“The Grandmaster,” a hypnotically beautiful dream from the Hong Kong filmmaker Wong Kar-wai, opens with curls of smoke, eddies of water and men soaring and flying across the frame as effortlessly as silk ribbons.
The men are warriors, street fighters with furious fists and winged feet, who have massed on a dark, rainy night to take on Ip Man (Tony Leung), a still figure in a long coat and an elegant, wide-brimmed straw hat. Even amid the violent whirlpools of rain and bodies, that hat never leaves his head. It’s as unyielding as its owner.
Keep your eye on that hat, which retains its iconographic power even when Ip Man takes it off to, say, take down a roomful of opponents. The white hat may be an invention — in many archival photos of the real Ip Man (1893-1972), a revered martial-arts master, he’s bareheaded — but there’s a mythic air to the dashing figure wearing it. However much history informs this movie, “The Grandmaster” is, at its most persuasive, about the triumph of style. When Ip Man slyly asks “What’s your style?” it’s clear that Wong is asking the same question because here, as in his other films, style isn’t reducible to ravishing surfaces; it’s an expression of meaning.
It’s been five long years since Wong, one of the greatest filmmakers working, had a new movie, and it’s a pleasure to have him back. His last, “Ashes of Time Redux,” released in 2008, was new only in that it was a reworking of his 1994 “Ashes of Time,” an elliptical meditation on memory in the cloak of a swordsman movie.
“The Grandmaster” is yet another martial arts movie, although to describe it as such is somewhat like calling “L’avventura” a thriller about a missing woman. Arguments can be made but would miss the mark. So would expectations of historical fidelity.
Predictably, “The Grandmaster” is, given this filmmaker, less a straight biographical portrait of Ip Man and more an exploration of opposing forces such as loyalty and love, horizontal and vertical, and the geometry of bodies moving through space and time. Ip Man’s experience as a martial arts master and even as a teacher to Bruce Lee are factors, but when Ip Man isn’t fighting, he transforms into one of Wong’s philosophers of the heart, one whose life is filled with inchoate longing, poetic observations and complicated women.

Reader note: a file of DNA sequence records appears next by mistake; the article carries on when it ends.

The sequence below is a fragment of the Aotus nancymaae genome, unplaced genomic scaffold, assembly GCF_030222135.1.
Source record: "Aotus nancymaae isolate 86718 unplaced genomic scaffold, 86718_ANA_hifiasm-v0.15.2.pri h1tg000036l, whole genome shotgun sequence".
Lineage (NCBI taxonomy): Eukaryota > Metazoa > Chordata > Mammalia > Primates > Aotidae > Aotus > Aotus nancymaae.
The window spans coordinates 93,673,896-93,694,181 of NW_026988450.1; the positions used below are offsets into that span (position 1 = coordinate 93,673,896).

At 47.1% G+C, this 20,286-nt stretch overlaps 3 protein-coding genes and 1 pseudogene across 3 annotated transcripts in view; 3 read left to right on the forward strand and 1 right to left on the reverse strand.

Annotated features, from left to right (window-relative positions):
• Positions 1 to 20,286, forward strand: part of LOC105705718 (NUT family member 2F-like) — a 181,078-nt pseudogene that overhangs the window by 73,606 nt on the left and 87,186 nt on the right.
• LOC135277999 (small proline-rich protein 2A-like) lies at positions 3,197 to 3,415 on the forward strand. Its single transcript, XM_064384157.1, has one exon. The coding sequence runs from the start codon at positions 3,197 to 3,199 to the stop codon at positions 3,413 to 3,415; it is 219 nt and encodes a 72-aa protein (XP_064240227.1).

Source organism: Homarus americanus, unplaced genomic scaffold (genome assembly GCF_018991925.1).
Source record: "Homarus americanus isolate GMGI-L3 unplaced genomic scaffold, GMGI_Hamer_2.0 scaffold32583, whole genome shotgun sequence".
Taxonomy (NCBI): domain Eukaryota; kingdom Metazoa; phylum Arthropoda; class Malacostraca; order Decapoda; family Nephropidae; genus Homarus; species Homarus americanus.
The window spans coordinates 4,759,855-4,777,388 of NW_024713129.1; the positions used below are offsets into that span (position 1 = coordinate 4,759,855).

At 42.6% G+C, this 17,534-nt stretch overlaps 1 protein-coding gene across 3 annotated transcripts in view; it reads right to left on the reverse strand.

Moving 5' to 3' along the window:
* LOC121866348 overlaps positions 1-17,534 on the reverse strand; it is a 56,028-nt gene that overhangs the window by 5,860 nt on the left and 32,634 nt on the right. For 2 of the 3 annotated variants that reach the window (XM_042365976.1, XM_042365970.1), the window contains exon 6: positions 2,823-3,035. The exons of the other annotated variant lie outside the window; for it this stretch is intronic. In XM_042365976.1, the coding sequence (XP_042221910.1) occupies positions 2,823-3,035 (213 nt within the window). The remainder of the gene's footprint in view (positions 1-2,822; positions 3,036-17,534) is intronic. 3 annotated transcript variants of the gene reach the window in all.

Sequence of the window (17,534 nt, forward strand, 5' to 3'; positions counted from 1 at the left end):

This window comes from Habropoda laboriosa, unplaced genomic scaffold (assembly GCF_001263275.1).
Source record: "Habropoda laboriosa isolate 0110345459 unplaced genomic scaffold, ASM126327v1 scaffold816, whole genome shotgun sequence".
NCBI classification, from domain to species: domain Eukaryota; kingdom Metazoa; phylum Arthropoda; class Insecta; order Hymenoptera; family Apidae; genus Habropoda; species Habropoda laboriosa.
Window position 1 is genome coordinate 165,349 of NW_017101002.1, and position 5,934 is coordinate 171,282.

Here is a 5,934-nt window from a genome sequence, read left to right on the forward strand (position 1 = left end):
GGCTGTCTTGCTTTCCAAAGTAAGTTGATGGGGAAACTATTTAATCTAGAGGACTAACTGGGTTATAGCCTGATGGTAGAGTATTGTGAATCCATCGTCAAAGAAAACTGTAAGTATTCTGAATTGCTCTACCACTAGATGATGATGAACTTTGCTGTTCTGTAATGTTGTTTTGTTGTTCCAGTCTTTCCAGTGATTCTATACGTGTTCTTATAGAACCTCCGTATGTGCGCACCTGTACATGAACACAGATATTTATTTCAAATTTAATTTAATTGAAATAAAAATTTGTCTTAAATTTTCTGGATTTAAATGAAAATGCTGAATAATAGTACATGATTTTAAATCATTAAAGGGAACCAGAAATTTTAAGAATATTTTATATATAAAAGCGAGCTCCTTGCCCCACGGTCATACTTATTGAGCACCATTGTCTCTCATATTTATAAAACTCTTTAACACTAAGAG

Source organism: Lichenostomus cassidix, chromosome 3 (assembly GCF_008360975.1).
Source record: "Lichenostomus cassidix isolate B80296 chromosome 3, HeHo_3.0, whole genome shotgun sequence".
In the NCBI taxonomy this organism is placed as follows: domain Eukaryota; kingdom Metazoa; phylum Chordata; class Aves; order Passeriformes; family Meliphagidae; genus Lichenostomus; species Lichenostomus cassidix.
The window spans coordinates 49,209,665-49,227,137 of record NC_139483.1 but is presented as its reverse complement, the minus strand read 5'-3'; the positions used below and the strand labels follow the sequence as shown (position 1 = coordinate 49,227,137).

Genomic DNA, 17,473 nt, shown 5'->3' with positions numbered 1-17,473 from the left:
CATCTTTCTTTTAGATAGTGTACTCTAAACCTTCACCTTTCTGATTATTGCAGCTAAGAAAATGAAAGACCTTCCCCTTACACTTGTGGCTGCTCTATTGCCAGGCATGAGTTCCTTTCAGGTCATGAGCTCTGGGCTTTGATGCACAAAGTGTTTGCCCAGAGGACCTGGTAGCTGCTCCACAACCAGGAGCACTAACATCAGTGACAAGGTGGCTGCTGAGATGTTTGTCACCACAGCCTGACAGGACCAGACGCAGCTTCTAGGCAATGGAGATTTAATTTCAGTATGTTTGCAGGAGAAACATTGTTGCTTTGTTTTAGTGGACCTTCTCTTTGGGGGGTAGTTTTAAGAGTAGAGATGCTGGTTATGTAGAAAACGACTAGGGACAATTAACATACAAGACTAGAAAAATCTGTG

Ip Man, sometimes called Yip Man, was born as Ip Kai Man or Yip Kai Man. Wong makes him 40 when the movie opens in China 1936, and while the historical figure would have been somewhat older, it sounds better when, in voiceover, Leung explains that if life has four seasons, his first 40 years were spring. Ip Man practices a style of kung fu called wing chun, which is often translated as “beautiful spring.” In the film, his metaphoric season begins with him being called on to demonstrate his style for Gong Baosen (Wang Qingxiang), a grandmaster visiting from the Japanese-controlled north. Having decided to retire, Gong has arrived in Foshan for a celebration and an exhibition of the local kung fu talent. His truer intention may be to find the worthiest martial arts successor.
During his visit, Gong speaks about the historical rift between the south and north through their martial arts practices, a division that, however entertainingly illustrated in a series of fights, carries unmistakable urgency because of the Japanese occupation, the coming war and, more obliquely, the fissures of the 1949 Communist Revolution. “The Grandmaster” remains rooted in one man’s experiences, but it’s also, unmistakably, a portrait of his country.
The version of the film that opens Friday is shorter and a bit different from the one that has played abroad. Explanatory text has been added.